The fourth floor of the Museum of Contemporary Art Chicago is typically an airy space with high ceilings and ample skylights, but currently it is crowded with an overabundance of furniture. Visitors are greeted with the pleasant mineral smell of dirt and a dense maze of wooden tables. The lighting is diffuse, almost grayed, and the galleries take on the look of a luminous dusk, a visual quiet that complements the solemn installations of Doris Salcedo’s retrospective exhibition. The labyrinth, titled Plegaria Muda (2008–10)—or “silent prayer”—consists of pairs of stacked tables with mirrored geometries, their tops separated by a layer of dark brown earth. In the troughs of the upturned table, blades of grass (a bit too neatly arranged to look accidental) poke through the wooden surfaces. The winding path through Salcedo’s prayer is effectively meditative.
After weaving through this opening work, one encounters a series of room-scale installations. As one moves through this archipelago of galleries, the somber stillness of Plegaria Muda continues. In one room, a waxy cloth the color of dried blood extends out from the back wall, its waves and wrinkles creating something of a topographic plane. In another, delicate garments made of thread and needles hang—empty and ethereal—on the wall. In yet another, the visitor finds coffin-like compartments embedded directly into the white gallery walls. Covered with semi-translucent skins, these grotesque shadow boxes contain single or mismatched shoes resting claustrophobically within.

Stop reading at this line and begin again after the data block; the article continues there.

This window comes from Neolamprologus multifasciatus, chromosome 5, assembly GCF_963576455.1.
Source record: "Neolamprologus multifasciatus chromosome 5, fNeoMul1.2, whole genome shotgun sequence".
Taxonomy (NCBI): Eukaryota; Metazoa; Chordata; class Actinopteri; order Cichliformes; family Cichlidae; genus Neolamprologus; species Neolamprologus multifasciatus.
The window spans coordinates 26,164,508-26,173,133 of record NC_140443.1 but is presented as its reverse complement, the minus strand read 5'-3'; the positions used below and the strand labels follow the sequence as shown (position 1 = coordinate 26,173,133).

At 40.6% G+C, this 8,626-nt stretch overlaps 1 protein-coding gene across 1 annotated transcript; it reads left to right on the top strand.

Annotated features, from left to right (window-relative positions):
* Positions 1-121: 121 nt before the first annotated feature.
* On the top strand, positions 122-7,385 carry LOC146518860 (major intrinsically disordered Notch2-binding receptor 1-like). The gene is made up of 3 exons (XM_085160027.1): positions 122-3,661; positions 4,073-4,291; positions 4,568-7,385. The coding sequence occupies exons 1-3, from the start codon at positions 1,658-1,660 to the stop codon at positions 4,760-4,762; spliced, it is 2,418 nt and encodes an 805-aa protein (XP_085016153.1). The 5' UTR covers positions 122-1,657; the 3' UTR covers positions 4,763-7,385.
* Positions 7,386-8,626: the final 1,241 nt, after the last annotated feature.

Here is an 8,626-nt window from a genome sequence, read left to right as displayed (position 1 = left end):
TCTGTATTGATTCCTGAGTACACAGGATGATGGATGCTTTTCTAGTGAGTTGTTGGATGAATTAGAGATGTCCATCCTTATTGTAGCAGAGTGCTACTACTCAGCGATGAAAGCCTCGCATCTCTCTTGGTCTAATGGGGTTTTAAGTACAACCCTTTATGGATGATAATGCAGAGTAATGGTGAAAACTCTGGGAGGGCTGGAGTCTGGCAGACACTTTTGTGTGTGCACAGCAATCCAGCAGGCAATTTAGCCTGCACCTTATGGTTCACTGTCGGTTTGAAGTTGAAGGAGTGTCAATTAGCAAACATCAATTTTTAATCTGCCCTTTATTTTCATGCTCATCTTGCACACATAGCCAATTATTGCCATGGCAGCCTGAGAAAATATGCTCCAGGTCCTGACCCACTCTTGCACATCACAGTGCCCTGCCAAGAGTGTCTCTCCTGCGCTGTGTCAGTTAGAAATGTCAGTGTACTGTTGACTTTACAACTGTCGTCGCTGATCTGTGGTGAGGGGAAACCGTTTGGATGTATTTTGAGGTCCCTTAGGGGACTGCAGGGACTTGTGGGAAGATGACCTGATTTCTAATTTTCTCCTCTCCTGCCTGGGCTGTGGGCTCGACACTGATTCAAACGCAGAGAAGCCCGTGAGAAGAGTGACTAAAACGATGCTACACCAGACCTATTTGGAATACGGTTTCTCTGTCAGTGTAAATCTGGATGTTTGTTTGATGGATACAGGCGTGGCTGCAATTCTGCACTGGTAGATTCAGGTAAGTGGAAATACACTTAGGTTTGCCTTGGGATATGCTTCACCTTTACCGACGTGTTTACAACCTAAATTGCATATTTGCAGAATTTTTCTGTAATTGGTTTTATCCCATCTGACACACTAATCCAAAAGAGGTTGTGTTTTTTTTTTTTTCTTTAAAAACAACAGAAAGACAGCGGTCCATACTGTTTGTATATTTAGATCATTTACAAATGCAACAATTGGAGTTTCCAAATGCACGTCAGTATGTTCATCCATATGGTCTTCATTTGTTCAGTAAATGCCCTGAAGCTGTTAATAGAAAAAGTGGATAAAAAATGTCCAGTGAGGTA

Much has been written about Salcedo’s motivation for making her works and the raison d’etre for the artist’s many objects. Political violence in Salcedo’s homeland, Colombia; gun-related deaths in the cities in which she has worked; grief in response to inexplicable loss of human life; racism and other schisms that divide us violently, one from another—these are the subjects that captivate the artist’s interest. Working in response to these devastations, Salcedo has been creating sculptural and installation-based works for decades. As she remarks in the exhibition catalog: “The only possible response I can give in the face of irreparable absence is to produce images capable of conveying incompleteness, lack, and emptiness.” Both with and without this contextual admission, Salcedo’s works are often interpreted as evocative of human bodies.